How to incorporate voltage regulator and filtering to a Voltage Divider circuit

Thread Starter

DukeofWinsor

Joined Dec 15, 2019
6
Hello,

I'm wanting to design an adapter box for the fuel level sensor in my racecar. I've stripped the factory wiring and dash and am installing all new Motec gear. I need to convert the fuel level signal to 0-5V to suit the analog inputs of the ECU. I was planning on building a small voltage divider circuit and installing this in to a small enclosure, then potting the enclosure with 2 flying leads with DTM connectors.

The fuel level sender is a float arm attached to a variable resistor. The resistance at full is 4 ohms, and the resistor at empty is 120 ohms. Therefore, I have worked out that I need a fixed resistor of 170 ohms to achieve a pretty close to 0-5V, if I use a regulated 12V supply.

Here's where I need some help. How would I incorporate a regulator to the circuit to ensure the voltage is fixed at 12V when the vehicle is charging, and how do I add filtering to the box in the event of sloshing moving the arm around - I want it to be slow acting, just as the factory fuel level gauge is.

Any help much appreciated!
 

Thread Starter

DukeofWinsor

Joined Dec 15, 2019
6
@ericgibbs or @bertus , Can you please move this back to where I posted it? I don't think this section will get much traffic, and the application is kind of irrelevant - The core question is how to slow down the action of the voltage divider circuit.

Thanks :)
 
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ericgibbs

Joined Jan 29, 2010
9,320
Hi DofW,
I will move to General Electronics Forum, see if that improves the responses.
The original Thread you posted too, was Old! , so thats why I Created your own Thread.
E
BTW: it often quiet this time of the day, due to Global Time zones...
 

Thread Starter

DukeofWinsor

Joined Dec 15, 2019
6
Hi DofW,
I will move to General Electronics Forum, see if that improves the responses.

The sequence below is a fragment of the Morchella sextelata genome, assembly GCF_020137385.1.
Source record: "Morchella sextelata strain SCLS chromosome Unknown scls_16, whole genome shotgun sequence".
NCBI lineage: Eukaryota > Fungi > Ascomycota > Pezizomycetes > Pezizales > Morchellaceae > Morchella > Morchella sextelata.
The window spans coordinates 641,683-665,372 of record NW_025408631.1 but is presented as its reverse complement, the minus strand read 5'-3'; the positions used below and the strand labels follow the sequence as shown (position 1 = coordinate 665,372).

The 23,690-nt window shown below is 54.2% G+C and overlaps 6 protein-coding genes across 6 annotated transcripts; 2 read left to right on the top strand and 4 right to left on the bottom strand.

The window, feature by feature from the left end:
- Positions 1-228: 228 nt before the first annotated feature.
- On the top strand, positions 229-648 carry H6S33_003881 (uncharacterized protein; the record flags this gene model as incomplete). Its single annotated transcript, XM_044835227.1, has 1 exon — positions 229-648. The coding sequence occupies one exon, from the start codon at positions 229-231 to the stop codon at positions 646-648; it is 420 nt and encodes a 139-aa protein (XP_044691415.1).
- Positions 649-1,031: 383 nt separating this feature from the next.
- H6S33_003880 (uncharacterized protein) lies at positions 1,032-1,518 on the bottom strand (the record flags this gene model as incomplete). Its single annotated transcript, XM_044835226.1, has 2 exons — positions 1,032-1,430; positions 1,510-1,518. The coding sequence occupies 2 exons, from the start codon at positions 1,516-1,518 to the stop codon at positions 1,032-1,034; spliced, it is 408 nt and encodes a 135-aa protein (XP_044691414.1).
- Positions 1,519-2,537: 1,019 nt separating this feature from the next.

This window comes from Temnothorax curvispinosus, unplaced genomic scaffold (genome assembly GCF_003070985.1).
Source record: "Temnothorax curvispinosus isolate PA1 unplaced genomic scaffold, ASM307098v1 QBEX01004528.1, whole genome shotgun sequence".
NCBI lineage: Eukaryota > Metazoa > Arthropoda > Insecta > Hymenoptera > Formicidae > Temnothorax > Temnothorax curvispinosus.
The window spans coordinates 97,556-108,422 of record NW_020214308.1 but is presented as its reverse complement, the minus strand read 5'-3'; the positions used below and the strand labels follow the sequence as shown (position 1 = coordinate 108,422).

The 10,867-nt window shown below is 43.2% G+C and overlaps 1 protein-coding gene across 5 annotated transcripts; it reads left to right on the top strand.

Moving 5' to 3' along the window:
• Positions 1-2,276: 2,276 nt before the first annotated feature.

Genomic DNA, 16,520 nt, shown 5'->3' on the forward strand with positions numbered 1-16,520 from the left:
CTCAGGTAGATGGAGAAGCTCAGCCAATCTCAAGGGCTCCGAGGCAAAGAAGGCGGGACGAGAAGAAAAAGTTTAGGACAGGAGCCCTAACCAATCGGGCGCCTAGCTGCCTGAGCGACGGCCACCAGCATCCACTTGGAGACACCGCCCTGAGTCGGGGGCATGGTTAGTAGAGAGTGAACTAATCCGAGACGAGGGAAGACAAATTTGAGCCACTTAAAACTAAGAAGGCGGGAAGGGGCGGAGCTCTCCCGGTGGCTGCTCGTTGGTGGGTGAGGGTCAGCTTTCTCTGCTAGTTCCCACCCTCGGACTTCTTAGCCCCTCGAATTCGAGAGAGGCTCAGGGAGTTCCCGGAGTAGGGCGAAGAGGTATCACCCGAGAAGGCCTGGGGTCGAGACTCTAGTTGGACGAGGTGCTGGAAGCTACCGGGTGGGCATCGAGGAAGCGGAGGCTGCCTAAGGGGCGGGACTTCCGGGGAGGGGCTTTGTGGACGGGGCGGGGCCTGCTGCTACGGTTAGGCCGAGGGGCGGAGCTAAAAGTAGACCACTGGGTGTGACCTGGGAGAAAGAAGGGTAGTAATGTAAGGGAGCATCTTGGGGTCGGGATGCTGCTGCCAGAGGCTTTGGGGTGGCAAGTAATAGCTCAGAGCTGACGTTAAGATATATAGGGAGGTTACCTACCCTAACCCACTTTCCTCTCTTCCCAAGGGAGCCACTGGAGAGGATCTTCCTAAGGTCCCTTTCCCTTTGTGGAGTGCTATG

The original Thread you posted too, was Old! , so thats why I Created your own Thread.
E
BTW: it often quiet this time of the day, due to Global Time zones...
All good, sorry I'm new here :) I can't even see a link to get to the automotive section anywhere on the site, and there are only 3 threads in there so figured it's not a popular subforum :)
 

Tonyr1084

Joined Sep 24, 2015
4,028
If you're going to regulate the voltage then since the system was designed for 5 volts - why not regulate it at 5 volts? Unless I misread part of your question, which sometimes I do.
 

ci139

Joined Jul 11, 2016
1,088
Re : #8 -- i've multiple measured the battery - but this might be a problem as the low internal resistance and some internal parallel capacity makes the 12V PbSO4 a near ideal spike suppressor . . . anyway

interesting video not what i was looking for + what i was looking for (does not follow your spikes level ??)

 

Thread Starter

DukeofWinsor

Joined Dec 15, 2019
6
Thanks all, actually the Motec dash I connect to has a regulated 5V and regulated 8V sensor supply available to use, so I could get away without the regulator circuit and use one of those sensor supplies.
 

Thread Starter

DukeofWinsor

Joined Dec 15, 2019
6
The D2 , L1 , C3 , C4 , U1 in the attachment 194597 form a high performance "noise" filter , which is relatively simple compared to any alternative noise suppression scheme
Right, so if I converted over to a regulated 8V supply, assuming no noise suppresion is required, those components wouldn't be required then. Would the rest of the circuit work as intended with the only change required being to swap the 120ohm resistor for a 72 ohm resistor?
 

ci139

Joined Jul 11, 2016
1,088
The - U1 - SMCJ15A appears to be a 15V TVS diode /// so the circuit is regulated by a constant current source - that depends on the characteristic reverse conduction curve of the BZX84C5V6 zener . . . so if you reduce the R1 or R4 you also may need to reduce the R3 for it to be enable to provide enough current to zener D1 for the circuit to remain stable ← ← as "always" -- it's a principial solution -- needs testing and fine tuning -- with the actual components used +
/!\ due unpredictable factors it may be and not sufficient for operation in target environment and conditions /!\
you always have to stay alert and be aware what is happening (nothing works just because "we" thought it would)

you need to be aware of the circuit possible behaviour while testing + able to cancel supply currents at "flash" or use thermistors , fuses and other precaution methods !!!!!
in purpose not to destroy anything else the circuit connects to (it's difficult but possible to fry the sensor pot inside the fuel tank leading to expolsion . . . unlikely because the gauge is likely built to disclude such)

so although the TVS (a voltage spike and overvoltage supressor) and inductor (a half wave rectifier with current spike suppressor) here won't be "that" system critical -- it's good to consider their role & possible role "outside the box" . . . it also wont hurt if your gauge reading is a bit more stable than otherwise
 
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